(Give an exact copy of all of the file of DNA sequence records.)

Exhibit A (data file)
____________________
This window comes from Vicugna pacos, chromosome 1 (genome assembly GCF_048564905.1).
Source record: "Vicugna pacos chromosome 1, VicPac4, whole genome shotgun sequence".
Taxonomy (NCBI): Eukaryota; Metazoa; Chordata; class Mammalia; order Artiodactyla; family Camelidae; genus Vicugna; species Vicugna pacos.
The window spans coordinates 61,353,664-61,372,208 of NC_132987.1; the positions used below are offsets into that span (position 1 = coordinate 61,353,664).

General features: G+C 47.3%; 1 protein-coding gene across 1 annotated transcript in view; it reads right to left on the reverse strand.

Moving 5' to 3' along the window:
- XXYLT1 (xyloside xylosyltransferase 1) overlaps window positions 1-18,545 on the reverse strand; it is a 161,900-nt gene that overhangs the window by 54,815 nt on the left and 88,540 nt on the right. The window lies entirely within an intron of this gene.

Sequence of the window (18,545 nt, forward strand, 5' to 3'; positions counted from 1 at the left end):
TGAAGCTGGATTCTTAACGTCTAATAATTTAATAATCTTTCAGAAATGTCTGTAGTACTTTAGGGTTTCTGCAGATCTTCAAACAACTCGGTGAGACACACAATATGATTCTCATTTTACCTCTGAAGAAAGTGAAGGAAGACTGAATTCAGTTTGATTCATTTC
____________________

This window comes from Vicugna pacos, chromosome 1 (genome assembly GCF_048564905.1).
Source record: "Vicugna pacos chromosome 1, VicPac4, whole genome shotgun sequence".
Taxonomy (NCBI): Eukaryota; Metazoa; Chordata; class Mammalia; order Artiodactyla; family Camelidae; genus Vicugna; species Vicugna pacos.
The window spans coordinates 61,353,664-61,372,208 of NC_132987.1; the positions used below are offsets into that span (position 1 = coordinate 61,353,664).

General features: G+C 47.3%; 1 protein-coding gene across 1 annotated transcript in view; it reads right to left on the reverse strand.

Moving 5' to 3' along the window:
- XXYLT1 (xyloside xylosyltransferase 1) overlaps window positions 1-18,545 on the reverse strand; it is a 161,900-nt gene that overhangs the window by 54,815 nt on the left and 88,540 nt on the right. The window lies entirely within an intron of this gene.

Sequence of the window (18,545 nt, forward strand, 5' to 3'; positions counted from 1 at the left end):
TGAAGCTGGATTCTTAACGTCTAATAATTTAATAATCTTTCAGAAATGTCTGTAGTACTTTAGGGTTTCTGCAGATCTTCAAACAACTCGGTGAGACACACAATATGATTCTCATTTTACCTCTGAAGAAAGTGAAGGAAGACTGAATTCAGTTTGATTCATTTC